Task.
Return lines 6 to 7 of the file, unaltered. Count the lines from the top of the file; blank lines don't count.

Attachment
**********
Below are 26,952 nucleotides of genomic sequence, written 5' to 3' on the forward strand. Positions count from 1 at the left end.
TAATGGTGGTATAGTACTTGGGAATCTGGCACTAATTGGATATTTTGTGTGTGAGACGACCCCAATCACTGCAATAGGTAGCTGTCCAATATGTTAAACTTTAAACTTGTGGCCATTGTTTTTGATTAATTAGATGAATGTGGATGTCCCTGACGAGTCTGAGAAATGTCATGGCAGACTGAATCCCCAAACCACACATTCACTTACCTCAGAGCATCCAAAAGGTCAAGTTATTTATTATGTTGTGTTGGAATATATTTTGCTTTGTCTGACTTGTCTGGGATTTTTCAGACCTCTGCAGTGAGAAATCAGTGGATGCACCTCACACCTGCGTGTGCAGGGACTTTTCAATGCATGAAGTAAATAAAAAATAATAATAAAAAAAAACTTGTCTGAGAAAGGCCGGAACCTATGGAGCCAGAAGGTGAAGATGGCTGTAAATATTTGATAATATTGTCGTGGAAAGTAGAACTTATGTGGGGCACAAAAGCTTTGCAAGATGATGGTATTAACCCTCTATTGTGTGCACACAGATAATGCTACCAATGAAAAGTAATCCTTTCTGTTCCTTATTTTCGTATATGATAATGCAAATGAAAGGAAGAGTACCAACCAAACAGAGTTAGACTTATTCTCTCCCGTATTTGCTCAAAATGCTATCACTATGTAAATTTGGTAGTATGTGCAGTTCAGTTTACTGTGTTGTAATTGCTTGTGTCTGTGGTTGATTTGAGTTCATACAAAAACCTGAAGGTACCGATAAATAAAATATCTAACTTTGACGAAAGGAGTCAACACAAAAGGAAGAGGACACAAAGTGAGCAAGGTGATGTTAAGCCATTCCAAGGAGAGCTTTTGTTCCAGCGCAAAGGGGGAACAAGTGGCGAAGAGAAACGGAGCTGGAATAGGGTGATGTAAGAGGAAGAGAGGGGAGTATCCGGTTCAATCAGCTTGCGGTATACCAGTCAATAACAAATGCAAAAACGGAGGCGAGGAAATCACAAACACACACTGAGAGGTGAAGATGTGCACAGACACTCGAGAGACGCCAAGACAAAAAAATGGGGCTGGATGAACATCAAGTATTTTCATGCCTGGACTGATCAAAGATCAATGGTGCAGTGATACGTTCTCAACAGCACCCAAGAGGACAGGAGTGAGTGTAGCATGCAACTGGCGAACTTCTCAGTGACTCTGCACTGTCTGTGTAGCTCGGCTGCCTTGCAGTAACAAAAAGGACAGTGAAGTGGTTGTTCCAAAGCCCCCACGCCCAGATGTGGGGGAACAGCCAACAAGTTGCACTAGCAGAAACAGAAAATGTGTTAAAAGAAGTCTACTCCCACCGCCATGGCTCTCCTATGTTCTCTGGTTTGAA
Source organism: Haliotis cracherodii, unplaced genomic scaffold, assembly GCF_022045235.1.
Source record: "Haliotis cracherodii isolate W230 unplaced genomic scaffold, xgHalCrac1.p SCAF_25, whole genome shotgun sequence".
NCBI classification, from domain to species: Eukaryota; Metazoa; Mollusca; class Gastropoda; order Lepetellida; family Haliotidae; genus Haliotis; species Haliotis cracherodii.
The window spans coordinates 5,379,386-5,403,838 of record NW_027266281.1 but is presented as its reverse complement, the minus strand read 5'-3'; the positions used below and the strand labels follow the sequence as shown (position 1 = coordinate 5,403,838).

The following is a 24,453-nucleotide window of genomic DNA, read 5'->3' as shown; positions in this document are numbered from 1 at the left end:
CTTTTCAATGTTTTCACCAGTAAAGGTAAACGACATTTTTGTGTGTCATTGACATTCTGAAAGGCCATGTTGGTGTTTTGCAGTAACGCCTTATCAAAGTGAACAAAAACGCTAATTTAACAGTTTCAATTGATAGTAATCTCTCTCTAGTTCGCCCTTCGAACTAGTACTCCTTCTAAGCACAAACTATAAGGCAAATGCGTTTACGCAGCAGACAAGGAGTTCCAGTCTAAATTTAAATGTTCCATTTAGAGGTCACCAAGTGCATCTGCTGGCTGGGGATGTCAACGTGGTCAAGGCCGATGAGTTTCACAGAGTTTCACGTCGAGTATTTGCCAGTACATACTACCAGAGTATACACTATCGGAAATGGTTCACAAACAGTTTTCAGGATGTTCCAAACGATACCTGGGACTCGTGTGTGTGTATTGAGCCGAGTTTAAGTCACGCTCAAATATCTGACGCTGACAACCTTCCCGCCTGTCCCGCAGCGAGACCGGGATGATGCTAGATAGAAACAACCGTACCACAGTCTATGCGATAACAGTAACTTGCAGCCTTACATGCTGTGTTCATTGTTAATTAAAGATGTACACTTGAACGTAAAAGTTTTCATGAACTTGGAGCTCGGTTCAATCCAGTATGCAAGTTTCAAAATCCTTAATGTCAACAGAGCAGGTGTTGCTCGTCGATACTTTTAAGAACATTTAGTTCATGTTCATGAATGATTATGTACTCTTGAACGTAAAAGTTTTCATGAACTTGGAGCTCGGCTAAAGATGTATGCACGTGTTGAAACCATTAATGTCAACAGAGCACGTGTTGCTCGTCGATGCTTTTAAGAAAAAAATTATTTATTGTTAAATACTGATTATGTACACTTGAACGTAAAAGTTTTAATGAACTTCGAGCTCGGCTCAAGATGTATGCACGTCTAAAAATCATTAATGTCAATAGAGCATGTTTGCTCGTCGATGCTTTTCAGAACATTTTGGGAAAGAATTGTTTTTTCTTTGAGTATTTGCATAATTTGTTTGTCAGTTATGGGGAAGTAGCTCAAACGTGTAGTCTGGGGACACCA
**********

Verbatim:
The window spans coordinates 5,379,386-5,403,838 of record NW_027266281.1 but is presented as its reverse complement, the minus strand read 5'-3'; the positions used below and the strand labels follow the sequence as shown (position 1 = coordinate 5,403,838).

The following is a 24,453-nucleotide window of genomic DNA, read 5'->3' as shown; positions in this document are numbered from 1 at the left end: